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English, Humanities and non-white guys

January 8, 2009

InsideHigherEd highlights a report called the Humanities Report Indicator, in which they take pains to collect relevant information about the Humanities from the years 1988–2004. I will take just one small point made by Scott Jaschick (IHE) where he indicates that:

Of humanities bachelor’s degrees, the largest share (about one third) are awarded in English. The indicators note that while ethnic, cultural and gender studies have seen dramatic increases in scholarly interest in recent decades, that hasn’t been matched by undergraduate majors, with less than 2 percent of degrees awarded in the humanities going to those fields.

Being an English major, I was/am often asked “what do you do with that?” in a tone of one asking about the utility of a White Elephant gift. To which I would quip “Not much. You want fries?”

Two points to make on this quote: that as an entire third of the Humanities, there are too many English major graduates out there for the available positions. This increases the available pool of adjunct labor, diminishing any incentive for greater pay, better working conditions or more recognition. One does not voluntarily pay more than the market indicates, and the supply-side of English adjuncts is just way too high.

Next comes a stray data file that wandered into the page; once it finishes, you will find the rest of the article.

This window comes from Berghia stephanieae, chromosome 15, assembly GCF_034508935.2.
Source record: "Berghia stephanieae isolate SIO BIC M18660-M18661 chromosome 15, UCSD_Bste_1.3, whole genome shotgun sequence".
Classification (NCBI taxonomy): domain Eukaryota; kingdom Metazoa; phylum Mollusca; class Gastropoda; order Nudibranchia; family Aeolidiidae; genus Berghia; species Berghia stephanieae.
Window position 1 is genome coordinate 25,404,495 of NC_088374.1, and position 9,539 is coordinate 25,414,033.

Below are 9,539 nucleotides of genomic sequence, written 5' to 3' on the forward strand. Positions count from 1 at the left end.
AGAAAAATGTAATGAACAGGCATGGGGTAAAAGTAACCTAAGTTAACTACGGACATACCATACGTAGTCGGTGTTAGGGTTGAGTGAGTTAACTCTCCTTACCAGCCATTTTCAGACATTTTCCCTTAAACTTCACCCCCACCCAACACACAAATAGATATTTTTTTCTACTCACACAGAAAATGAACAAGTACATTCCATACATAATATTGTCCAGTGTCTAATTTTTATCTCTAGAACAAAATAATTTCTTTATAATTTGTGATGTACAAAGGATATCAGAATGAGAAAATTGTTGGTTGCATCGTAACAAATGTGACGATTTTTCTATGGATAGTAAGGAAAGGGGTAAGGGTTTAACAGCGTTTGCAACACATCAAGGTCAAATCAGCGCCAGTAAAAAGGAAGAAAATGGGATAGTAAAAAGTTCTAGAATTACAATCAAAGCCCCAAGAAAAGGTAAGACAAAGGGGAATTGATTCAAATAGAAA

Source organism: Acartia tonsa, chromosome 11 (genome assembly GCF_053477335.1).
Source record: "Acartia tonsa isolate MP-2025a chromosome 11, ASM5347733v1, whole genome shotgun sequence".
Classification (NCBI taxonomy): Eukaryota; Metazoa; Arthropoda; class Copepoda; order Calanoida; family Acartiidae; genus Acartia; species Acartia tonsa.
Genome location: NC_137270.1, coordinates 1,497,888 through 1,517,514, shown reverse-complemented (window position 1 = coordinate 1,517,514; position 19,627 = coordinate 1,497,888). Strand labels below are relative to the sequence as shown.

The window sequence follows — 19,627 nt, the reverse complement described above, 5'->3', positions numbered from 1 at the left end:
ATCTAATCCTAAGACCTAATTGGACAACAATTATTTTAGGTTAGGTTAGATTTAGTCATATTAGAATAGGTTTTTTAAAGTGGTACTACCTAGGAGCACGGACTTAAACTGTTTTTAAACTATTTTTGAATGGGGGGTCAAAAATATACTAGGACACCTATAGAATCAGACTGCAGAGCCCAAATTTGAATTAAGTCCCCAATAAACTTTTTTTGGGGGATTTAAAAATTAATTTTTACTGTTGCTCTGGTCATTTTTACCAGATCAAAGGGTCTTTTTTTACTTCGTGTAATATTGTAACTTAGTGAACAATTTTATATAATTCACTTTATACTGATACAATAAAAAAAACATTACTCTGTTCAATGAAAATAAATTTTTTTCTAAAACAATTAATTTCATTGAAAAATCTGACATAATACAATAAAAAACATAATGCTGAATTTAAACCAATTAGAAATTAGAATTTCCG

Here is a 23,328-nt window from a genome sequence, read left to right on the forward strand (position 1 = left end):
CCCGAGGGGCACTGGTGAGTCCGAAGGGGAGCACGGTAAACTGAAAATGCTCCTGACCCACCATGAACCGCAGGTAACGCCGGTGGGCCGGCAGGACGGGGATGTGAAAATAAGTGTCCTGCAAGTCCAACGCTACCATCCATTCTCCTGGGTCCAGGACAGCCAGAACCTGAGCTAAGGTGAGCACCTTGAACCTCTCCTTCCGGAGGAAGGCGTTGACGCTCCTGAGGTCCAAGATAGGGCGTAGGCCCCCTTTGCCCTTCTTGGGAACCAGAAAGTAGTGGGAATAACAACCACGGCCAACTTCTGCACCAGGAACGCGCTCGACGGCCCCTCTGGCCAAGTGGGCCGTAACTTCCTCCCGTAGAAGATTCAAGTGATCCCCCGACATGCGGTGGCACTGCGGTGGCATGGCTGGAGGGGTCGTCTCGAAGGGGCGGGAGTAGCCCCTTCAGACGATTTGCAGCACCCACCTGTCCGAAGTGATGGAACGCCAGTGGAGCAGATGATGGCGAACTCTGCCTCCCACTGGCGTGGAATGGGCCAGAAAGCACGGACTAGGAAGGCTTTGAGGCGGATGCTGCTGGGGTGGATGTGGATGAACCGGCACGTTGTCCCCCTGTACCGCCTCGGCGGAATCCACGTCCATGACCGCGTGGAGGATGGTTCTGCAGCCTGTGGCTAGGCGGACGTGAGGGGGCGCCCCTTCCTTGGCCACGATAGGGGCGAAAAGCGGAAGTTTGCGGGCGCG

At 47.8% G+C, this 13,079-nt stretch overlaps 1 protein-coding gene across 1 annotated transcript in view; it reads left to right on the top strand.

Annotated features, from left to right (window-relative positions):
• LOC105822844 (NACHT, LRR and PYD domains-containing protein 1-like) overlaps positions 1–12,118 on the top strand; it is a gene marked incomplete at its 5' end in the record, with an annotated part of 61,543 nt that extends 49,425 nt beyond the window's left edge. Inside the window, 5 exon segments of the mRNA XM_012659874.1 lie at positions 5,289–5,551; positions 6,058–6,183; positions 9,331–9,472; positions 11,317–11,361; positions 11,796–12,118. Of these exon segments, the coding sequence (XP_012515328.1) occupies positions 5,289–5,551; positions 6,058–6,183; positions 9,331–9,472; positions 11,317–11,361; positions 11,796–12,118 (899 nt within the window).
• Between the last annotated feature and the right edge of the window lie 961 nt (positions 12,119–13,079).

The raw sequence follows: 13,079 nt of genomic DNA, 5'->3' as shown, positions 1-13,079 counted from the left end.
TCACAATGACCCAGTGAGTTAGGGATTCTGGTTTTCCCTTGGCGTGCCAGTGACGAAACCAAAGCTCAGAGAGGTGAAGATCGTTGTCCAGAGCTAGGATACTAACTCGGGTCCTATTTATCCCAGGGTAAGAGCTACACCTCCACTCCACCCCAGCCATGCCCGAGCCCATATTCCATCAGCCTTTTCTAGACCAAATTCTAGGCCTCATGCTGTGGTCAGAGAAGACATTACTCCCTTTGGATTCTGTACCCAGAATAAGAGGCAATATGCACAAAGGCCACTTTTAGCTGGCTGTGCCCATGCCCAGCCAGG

Point two is that since the mid-80’s (I am tracking my entire college exposure with this), the increase in the attention of ethnic, gender or cultural studies was a steep and steady arc. One professor, having had Derrida on his dissertation committee, was told that he (being on a one-year contract) should give it up. The one giving the advice (old-school, crusty prof) further stated that the one-year position would be going to “a woman or minority” soon anyway.

That conversation, overheard and not participated in, has stayed with me. Crusty Prof often used outrageous and inflammatory language, and wasn’t always accurate in his analysis. But I felt, at least at the time, that Crusty Prof was absolutely spot-on correct. One-year contract Prof had already, at this time moved from French Deconstructionist to African American writing in his own scholarship.

Perhaps this is only a necessary phase in the field, where the laudable works (canon) expands to be more comprehensive and interesting. Combined, though, with the adjunct explosion, things don’t look all that appealing in the English major.


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